I believe Obama is clearly in over his head as far as spending, the deficit and the economy are concerned. The ruthless side of me says, the Republicans should toss this election to seal the Democrats long term fate. But, the sensible of me says, if they were to do that, we might not come out of this crisis as one nation.
We get a peace dividend from the demise of Osama Bin Laden. Americans gain more personal confidence, and maybe the economy improves and people know it. Deficits shrink.

Much of the deficit results from the Dubya-era bubble in real estate going very bad very fast.
The greatest evil is not now done in those sordid "dens of crime" (or) even in concentration camps and labour camps. In those we see its final result. But it is conceived and ordered... in clean, carpeted, warmed and well-lighted offices, by (those) who do not need to raise their voices. Hence, naturally enough, my symbol for Hell is something like the bureaucracy of a police state or the office of a thoroughly nasty business concern."


― C.S. Lewis, The Screwtape Letters







Post#1164 at 05-06-2011 01:30 PM by Exile 67' [at joined Jan 2011 #posts 722]
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Quote Originally Posted by pbrower2a View Post
We get a peace dividend from the demise of Osama Bin Laden. Americans gain more personal confidence, and maybe the economy improves and people know it. Deficits shrink.

Much of the deficit results from the Dubya-era bubble in real estate going very bad very fast.
Obama deserves a bump for the demise of Bin Laden. But, I don't believe there will be any peace dividends coming our way anytime soon.
Last edited by Exile 67'; 05-06-2011 at 01:33 PM.







Post#1165 at 05-06-2011 01:57 PM by The Grey Badger [at Albuquerque, NM joined Sep 2001 #posts 8,876]
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Quote Originally Posted by Exile 67' View Post
I listened to him at the Republican debate last night. He's an interesting candidate and a likable individual.
Yes, he is, and I found him and interesting and likeable governor who walks his talk.
How to spot a shill, by John Michael Greer: "What you watch for is (a) a brand new commenter who (b) has nothing to say about the topic under discussion but (c) trots out a smoothly written opinion piece that (d) hits all the standard talking points currently being used by a specific political or corporate interest, while (e) avoiding any other points anyone else has made on that subject."

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Post#1166 at 05-06-2011 05:25 PM by stilltim [at Chicago, IL joined Aug 2007 #posts 483]
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Quote Originally Posted by The Grey Badger View Post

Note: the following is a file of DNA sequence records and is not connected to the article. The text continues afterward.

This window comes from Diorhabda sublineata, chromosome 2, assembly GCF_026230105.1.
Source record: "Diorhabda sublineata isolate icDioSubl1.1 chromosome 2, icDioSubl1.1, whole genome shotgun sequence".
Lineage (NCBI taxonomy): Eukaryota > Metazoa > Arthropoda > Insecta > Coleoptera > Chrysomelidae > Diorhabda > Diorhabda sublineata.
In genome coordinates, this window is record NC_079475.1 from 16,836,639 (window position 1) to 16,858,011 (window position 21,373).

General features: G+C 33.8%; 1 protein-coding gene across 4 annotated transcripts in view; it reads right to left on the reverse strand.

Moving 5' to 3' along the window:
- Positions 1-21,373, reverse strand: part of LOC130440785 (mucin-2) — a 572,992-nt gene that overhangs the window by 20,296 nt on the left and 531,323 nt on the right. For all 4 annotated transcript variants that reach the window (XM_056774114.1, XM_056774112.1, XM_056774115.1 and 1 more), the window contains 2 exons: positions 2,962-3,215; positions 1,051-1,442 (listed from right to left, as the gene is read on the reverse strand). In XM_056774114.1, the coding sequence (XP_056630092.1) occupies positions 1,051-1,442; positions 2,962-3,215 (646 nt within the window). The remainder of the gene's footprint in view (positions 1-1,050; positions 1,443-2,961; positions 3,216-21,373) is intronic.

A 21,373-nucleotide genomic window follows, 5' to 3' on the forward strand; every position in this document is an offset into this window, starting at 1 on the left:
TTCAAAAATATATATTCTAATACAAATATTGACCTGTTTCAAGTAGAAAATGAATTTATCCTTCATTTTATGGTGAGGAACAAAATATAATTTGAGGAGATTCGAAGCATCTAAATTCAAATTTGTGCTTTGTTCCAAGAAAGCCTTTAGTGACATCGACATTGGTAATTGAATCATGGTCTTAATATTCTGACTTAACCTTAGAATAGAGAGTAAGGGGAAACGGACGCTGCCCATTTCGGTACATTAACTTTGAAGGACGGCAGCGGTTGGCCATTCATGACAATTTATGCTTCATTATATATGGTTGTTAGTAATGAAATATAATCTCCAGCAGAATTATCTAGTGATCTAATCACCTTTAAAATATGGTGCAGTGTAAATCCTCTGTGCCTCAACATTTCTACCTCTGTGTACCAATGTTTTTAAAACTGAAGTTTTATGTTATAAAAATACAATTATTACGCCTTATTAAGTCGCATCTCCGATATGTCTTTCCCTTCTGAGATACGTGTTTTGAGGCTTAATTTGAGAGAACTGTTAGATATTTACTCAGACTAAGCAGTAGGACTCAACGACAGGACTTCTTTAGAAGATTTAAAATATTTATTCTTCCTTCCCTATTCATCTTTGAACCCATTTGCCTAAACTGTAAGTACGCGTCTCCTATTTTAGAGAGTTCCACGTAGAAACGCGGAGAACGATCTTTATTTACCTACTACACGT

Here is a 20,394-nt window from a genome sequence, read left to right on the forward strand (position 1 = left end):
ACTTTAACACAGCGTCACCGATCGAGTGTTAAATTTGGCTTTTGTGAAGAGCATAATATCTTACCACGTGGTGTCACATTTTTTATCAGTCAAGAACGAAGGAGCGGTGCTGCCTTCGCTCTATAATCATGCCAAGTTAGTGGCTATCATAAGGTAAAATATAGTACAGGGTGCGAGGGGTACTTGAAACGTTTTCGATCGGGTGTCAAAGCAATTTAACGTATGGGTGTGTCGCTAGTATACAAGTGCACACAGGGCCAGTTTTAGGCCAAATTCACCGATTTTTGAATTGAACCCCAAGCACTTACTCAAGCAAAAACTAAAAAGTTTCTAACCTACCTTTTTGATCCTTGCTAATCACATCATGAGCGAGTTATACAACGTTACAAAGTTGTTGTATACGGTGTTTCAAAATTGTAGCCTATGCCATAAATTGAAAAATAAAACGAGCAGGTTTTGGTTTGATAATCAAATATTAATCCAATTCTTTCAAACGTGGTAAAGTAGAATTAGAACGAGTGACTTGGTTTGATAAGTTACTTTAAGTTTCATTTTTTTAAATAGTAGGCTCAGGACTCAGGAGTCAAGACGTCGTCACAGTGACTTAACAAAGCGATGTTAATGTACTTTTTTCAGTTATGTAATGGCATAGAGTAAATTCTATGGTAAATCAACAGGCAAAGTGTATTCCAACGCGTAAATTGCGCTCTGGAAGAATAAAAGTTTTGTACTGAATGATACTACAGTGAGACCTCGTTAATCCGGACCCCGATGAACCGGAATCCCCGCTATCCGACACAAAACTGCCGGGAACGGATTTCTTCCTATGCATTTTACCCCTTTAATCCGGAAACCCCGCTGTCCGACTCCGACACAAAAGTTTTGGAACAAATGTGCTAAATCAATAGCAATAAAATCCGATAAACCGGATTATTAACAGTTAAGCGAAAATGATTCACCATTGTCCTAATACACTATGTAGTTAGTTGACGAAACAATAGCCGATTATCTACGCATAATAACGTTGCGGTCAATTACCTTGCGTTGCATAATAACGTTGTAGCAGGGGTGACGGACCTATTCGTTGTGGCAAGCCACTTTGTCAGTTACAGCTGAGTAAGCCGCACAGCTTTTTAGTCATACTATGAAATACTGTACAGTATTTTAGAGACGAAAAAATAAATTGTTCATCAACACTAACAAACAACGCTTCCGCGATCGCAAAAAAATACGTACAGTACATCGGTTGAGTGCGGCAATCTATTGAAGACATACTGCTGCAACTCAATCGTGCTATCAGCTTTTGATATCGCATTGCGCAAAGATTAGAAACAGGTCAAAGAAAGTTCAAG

I'm going to say, considering the candidates I've seen so far, it may not matter who gets elected unless it's a dangerous nutcase.

Anyone for former New Mexico governor Gary Johnson? I dearly love *his* proposal to cut government expenses and bring in new tax revenue.

End Prohibition. And please don't ask what he's been smoking,either.
Johnson's "every decision ought to be made based on a cost analysis" approach plays well with fiscal conservatives, but he's closer to being a (small L) libertarian than he is to being a conservative overall - particularly when he makes comments like the one you mention. Republicans tend to appreciate libertarians. It's a viewpoint that's not diametrically opposed to their own. But, the tendency of libertarians to be socially liberal makes one of them obtaining the Republican nomination sort of a long shot. An extremely personally compelling individual who seemed truly presidential might be able to pull it off, particularly at a time like this when the economy is so important, but both the libertarians on the stage last night (Johnson and Paul) come off as slightly odd individuals.

The straw poll after that debate indicates that the three more traditional conservatives, Herman Cain (hard right), Rick Santorum (hard right) and Tim Pawlenty (Romney-like moderate) did much better among Republicans.







Post#1167 at 05-07-2011 03:24 PM by haymarket martyr [at joined Sep 2008 #posts 2,547]
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Quote Originally Posted by Weave View Post
Just as 18 months is a long time for Obama to right his ship the same can be said for the Governors you cite....not only that but the last poll I saw from Pennsylvania showed Obama with a very low approval and re-elect numbers so the current so called unpopularity of the Penn. Gov isnt translating to Obama's re-election....